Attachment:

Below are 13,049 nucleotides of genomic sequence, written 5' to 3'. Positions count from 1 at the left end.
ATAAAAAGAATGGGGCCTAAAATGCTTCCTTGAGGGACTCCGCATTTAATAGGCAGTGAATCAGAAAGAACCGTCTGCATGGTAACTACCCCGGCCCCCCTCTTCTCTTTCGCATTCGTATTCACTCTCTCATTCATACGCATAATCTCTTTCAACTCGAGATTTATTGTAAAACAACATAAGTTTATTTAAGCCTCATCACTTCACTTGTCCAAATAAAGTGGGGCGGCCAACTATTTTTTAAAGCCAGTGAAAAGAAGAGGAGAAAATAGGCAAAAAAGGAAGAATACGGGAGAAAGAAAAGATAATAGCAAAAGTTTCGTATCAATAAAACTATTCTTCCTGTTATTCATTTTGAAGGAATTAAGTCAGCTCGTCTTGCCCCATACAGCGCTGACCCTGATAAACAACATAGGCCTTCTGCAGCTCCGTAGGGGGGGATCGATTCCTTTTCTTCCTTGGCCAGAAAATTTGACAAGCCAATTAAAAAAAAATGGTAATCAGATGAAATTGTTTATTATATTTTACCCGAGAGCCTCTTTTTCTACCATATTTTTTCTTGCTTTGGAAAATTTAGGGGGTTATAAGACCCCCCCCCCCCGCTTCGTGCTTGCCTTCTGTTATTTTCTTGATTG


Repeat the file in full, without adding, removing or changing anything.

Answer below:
Below are 13,049 nucleotides of genomic sequence, written 5' to 3'. Positions count from 1 at the left end.
ATAAAAAGAATGGGGCCTAAAATGCTTCCTTGAGGGACTCCGCATTTAATAGGCAGTGAATCAGAAAGAACCGTCTGCATGGTAACTACCCCGGCCCCCCTCTTCTCTTTCGCATTCGTATTCACTCTCTCATTCATACGCATAATCTCTTTCAACTCGAGATTTATTGTAAAACAACATAAGTTTATTTAAGCCTCATCACTTCACTTGTCCAAATAAAGTGGGGCGGCCAACTATTTTTTAAAGCCAGTGAAAAGAAGAGGAGAAAATAGGCAAAAAAGGAAGAATACGGGAGAAAGAAAAGATAATAGCAAAAGTTTCGTATCAATAAAACTATTCTTCCTGTTATTCATTTTGAAGGAATTAAGTCAGCTCGTCTTGCCCCATACAGCGCTGACCCTGATAAACAACATAGGCCTTCTGCAGCTCCGTAGGGGGGGATCGATTCCTTTTCTTCCTTGGCCAGAAAATTTGACAAGCCAATTAAAAAAAAATGGTAATCAGATGAAATTGTTTATTATATTTTACCCGAGAGCCTCTTTTTCTACCATATTTTTTCTTGCTTTGGAAAATTTAGGGGGTTATAAGACCCCCCCCCCCCGCTTCGTGCTTGCCTTCTGTTATTTTCTTGATTG